Each of them so young, all in their early twenties, my struggle continued as Zully’s case was called. The prosecutor urged that no bond be granted, that Zully had left her phone on to record at the time of her arrest, endangering the officers with the possibility of a crowd gathering, pointing then to the window, “like the one here today.” For both Zully and Kike, the lawyer place a large stack of support letters in front of the judge, emphasizing the love and respect for these two in the community. Commenting on the letter from Bernie Sanders, the judge was clearly amazed by the degree of support that surrounded these two, the degree of respect for their efforts to help workers, to improve the lives of others. Noting that he doesn’t usually see such support, the judge referred, without a trace of irony, to the large number of people appearing lately in his immigration court. Zully and Kike’s bond was set at $2500, an amount easily raised. Their release came on the efforts of so many who answered the call, Vayikra, a reminder that each one of us has a role to play and that what we do matters.      

It is all contained in the very first word of the Torah portion, in the word Vayikra itself, always written with a very small letter alef at the end, as in VAYIKRA. Taught positively as a reflection of Moses’ humility, it is also taken as a teaching not to diminish our own importance in the struggle for justice, in the collective effort to create a better world. For all his greatness, for all the praise for his humility, the rabbis imagine God becoming exasperated with Moses for stepping to the side, for not acting in the urgency of the moment. Through the lens of midrash, when God calls to Moses now, Vayikra, that exasperation shows, if you do not redeem them, no one else will redeem them. As Moses becomes each of us, God then says, how long will you diminish your self? The hour is waiting but for you/ayn ha’sha’ah m’tzapah elah lach (Vayikra Rabbah, 1:5). In the layers of Hebrew nuance, the call is clear, the times need you; the needs of the hour depend on you.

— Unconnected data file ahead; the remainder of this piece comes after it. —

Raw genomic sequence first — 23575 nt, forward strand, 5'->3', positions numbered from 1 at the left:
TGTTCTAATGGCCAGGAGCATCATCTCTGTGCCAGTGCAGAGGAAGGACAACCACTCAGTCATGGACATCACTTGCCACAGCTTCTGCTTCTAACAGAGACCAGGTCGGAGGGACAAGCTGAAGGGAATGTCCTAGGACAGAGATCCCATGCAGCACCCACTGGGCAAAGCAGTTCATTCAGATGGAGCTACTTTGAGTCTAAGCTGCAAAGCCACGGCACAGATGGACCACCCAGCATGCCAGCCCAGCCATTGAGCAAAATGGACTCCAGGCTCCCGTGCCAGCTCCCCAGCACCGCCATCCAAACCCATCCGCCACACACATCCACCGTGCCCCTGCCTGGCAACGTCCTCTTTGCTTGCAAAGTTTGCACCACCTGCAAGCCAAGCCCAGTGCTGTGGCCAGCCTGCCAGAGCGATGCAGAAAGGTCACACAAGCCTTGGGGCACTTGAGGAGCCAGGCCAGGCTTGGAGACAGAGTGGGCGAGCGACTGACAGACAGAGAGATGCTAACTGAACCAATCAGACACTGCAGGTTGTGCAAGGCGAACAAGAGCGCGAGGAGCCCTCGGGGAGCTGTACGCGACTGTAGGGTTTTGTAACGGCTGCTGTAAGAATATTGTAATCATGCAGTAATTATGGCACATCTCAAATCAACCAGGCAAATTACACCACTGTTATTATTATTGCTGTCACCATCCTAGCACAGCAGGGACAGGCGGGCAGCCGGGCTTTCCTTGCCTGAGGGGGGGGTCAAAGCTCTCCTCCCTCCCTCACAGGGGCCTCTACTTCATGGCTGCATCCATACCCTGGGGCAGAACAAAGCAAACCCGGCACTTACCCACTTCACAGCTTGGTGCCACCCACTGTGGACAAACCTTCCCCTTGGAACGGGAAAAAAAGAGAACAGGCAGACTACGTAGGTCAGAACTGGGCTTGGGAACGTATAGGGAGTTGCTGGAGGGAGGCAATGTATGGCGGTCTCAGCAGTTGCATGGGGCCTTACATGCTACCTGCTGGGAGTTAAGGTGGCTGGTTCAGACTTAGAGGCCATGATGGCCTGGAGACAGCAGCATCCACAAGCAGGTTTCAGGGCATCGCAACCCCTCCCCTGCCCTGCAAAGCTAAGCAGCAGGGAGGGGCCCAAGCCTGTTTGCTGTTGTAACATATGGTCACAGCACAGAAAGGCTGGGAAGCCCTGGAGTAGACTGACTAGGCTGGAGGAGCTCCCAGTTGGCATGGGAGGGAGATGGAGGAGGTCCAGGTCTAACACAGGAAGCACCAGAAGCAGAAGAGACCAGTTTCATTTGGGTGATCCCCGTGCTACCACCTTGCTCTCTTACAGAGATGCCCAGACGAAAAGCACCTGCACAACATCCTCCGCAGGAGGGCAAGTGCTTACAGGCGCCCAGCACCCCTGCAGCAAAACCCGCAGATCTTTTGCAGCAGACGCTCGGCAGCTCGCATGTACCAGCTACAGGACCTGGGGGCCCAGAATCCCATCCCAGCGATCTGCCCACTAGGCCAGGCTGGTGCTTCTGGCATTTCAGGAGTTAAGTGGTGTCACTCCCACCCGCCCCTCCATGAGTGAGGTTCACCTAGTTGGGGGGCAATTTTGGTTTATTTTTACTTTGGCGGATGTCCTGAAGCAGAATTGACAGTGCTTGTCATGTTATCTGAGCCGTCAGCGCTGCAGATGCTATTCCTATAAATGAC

The needs of the hour depend on each of us. Circling round in the cold and rain, we are warmed in each other’s presence. The bond hearings for Alex, Zully, and Enrique were only the first step, as they are for so many, most all alone and without support. The greater challenge, even as Alex remains in jail, away from his wife and daughter, will be the immigration hearings yet to come. Each of us is needed, becoming all together the sunshine of justice breaking through the leaden skies. Hearing God’s call, Vayikra, we answer with our presence, presente, hineni, I am here.

Rabbi Victor Hillel Reinstein